‘Meth-gators of Alabama’ sounds like a name for a horror movie in which alligators high on meth create havoc in a beach town. But police in Tennessee in the US have warned this could turn into reality.
Loretto Police Department has warned drug dealers against the dangers of flushing methamphetamine down the toilet. The warning has come after the Loretto police found a suspect trying to flush meth and related drug paraphernalia at a home. The police say flushed-down drugs could end up in retention ponds from where they can mix with water in rivers.
“Folks… please don’t flush your drugs m’kay,” the Loretto police wrote in a Facebook post. “Our sewer guys take great pride in releasing water that is cleaner than what is in the creek, but they are not really prepared for meth.”
“When you send something down the sewer pipe it ends up in our retention ponds for processing before it is sent down stream,” the post read.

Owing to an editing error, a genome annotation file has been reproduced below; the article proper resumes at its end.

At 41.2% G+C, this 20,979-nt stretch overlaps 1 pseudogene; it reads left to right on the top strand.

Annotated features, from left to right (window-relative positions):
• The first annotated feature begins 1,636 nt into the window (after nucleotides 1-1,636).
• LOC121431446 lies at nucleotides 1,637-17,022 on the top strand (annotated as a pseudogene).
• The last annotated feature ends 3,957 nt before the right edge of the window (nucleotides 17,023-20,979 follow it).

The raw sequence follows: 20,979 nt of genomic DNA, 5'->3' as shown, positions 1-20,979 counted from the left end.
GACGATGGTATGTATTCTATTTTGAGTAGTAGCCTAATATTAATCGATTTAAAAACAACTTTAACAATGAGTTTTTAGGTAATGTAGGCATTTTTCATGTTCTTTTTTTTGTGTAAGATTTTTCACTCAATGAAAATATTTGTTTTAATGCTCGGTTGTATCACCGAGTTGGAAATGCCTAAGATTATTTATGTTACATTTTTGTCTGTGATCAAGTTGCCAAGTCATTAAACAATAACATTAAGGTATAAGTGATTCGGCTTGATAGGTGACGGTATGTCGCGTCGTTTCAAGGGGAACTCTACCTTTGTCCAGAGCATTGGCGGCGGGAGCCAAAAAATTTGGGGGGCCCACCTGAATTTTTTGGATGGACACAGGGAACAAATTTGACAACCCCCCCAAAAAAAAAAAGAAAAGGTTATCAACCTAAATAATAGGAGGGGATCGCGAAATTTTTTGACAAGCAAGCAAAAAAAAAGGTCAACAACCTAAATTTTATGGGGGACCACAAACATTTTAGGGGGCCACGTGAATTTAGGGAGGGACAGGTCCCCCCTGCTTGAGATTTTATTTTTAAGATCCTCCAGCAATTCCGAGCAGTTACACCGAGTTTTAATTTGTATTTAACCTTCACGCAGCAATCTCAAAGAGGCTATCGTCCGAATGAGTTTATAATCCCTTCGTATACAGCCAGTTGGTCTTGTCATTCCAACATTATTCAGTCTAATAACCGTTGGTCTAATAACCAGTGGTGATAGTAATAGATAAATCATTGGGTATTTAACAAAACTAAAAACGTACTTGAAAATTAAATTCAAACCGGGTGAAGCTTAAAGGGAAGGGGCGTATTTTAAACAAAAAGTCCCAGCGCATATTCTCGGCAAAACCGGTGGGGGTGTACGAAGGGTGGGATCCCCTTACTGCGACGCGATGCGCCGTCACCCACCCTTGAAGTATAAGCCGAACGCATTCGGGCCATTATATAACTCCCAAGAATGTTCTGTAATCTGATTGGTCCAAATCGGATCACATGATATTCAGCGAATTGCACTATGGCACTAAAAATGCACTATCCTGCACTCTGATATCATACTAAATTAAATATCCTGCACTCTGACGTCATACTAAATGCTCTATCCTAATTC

“Ducks, Geese, and other fowl frequent our treatment ponds and we shudder to think what one all hyped up on meth would do,” the Facebook post said. “Furthermore, if it made it far enough we could create meth-gators in Shoal Creek and the Tennessee River down in North Alabama. They’ve had enough methed up animals the past few weeks without our help.”
The police were referring to a caged “attack squirrel” kept by a man in his apartment in Alabama who fed it regularly with meth to make it aggressive. The police were warned about the “attack squirrel” before they raided the man’s apartment.
In 2016, Australian police raided a methamphetamine lab and found a six-feet python with visible signs of addiction as it had absorbed drug fumes and particles through its skin. It appeared more aggressive, confused and erratic. It required six weeks of detoxification before its release in its natural habitat.